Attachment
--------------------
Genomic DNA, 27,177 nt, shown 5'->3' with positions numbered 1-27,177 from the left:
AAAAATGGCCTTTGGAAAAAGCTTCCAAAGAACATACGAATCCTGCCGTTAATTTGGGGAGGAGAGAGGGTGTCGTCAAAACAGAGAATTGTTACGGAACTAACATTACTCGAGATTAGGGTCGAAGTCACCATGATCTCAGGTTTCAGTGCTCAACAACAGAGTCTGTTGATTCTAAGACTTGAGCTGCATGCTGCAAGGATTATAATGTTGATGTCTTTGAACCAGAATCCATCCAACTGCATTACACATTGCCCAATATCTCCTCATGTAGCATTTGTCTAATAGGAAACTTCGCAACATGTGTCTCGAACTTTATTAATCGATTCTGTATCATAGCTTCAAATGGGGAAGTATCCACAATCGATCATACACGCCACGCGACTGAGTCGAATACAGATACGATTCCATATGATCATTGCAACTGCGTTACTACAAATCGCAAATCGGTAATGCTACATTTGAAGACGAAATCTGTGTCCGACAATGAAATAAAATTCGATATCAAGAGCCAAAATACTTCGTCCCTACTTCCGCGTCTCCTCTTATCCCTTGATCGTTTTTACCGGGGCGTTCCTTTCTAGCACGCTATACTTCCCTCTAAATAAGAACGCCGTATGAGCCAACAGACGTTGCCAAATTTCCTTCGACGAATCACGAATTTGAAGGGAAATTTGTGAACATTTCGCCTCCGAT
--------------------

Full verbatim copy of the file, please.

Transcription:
Genomic DNA, 27,177 nt, shown 5'->3' with positions numbered 1-27,177 from the left:
AAAAATGGCCTTTGGAAAAAGCTTCCAAAGAACATACGAATCCTGCCGTTAATTTGGGGAGGAGAGAGGGTGTCGTCAAAACAGAGAATTGTTACGGAACTAACATTACTCGAGATTAGGGTCGAAGTCACCATGATCTCAGGTTTCAGTGCTCAACAACAGAGTCTGTTGATTCTAAGACTTGAGCTGCATGCTGCAAGGATTATAATGTTGATGTCTTTGAACCAGAATCCATCCAACTGCATTACACATTGCCCAATATCTCCTCATGTAGCATTTGTCTAATAGGAAACTTCGCAACATGTGTCTCGAACTTTATTAATCGATTCTGTATCATAGCTTCAAATGGGGAAGTATCCACAATCGATCATACACGCCACGCGACTGAGTCGAATACAGATACGATTCCATATGATCATTGCAACTGCGTTACTACAAATCGCAAATCGGTAATGCTACATTTGAAGACGAAATCTGTGTCCGACAATGAAATAAAATTCGATATCAAGAGCCAAAATACTTCGTCCCTACTTCCGCGTCTCCTCTTATCCCTTGATCGTTTTTACCGGGGCGTTCCTTTCTAGCACGCTATACTTCCCTCTAAATAAGAACGCCGTATGAGCCAACAGACGTTGCCAAATTTCCTTCGACGAATCACGAATTTGAAGGGAAATTTGTGAACATTTCGCCTCCGAT